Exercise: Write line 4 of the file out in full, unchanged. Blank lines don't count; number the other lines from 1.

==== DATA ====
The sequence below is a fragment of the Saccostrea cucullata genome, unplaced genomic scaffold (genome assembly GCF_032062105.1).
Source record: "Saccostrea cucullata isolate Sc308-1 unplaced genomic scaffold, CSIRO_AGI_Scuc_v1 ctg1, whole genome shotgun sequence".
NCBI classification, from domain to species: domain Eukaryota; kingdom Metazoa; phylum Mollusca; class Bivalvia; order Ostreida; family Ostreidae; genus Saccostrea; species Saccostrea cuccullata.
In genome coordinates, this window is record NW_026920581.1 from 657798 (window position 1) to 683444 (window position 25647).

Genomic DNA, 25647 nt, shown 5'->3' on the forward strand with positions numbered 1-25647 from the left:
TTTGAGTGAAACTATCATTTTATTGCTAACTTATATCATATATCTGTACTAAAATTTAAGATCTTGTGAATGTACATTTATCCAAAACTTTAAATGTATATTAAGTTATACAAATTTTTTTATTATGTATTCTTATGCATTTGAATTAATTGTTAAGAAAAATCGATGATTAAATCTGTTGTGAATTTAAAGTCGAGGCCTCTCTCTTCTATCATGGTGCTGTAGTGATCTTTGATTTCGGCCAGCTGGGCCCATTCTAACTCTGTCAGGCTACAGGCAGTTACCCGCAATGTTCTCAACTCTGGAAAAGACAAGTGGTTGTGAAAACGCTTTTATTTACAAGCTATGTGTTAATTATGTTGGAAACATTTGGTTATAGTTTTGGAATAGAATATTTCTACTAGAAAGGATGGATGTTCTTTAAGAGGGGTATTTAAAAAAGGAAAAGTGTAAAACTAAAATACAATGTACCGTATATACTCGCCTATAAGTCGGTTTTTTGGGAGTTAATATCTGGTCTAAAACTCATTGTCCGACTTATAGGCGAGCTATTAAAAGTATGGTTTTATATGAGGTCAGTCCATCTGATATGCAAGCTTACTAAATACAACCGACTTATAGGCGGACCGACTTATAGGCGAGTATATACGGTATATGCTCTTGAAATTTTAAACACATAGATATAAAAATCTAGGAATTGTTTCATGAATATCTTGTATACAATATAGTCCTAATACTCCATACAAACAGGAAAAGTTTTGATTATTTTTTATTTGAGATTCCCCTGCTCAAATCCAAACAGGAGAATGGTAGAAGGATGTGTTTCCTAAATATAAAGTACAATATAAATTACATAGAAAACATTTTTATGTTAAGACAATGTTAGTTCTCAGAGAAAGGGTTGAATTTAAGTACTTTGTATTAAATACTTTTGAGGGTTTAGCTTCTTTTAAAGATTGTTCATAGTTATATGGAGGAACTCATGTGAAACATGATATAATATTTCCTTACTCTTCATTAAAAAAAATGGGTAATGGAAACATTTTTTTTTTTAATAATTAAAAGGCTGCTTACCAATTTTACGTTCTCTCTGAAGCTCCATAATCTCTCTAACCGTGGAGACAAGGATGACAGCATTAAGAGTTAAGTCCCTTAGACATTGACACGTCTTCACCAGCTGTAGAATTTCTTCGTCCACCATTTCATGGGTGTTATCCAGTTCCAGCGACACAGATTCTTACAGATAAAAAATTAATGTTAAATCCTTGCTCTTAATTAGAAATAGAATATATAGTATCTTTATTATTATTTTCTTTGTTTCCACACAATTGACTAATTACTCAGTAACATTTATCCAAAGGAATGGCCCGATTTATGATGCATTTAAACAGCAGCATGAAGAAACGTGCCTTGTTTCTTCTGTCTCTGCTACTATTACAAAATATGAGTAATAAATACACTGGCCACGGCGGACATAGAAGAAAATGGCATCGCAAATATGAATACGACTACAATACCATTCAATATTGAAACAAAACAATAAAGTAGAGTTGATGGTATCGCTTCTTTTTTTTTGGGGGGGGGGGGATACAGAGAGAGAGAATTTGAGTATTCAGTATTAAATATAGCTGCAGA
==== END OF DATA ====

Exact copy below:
In genome coordinates, this window is record NW_026920581.1 from 657798 (window position 1) to 683444 (window position 25647).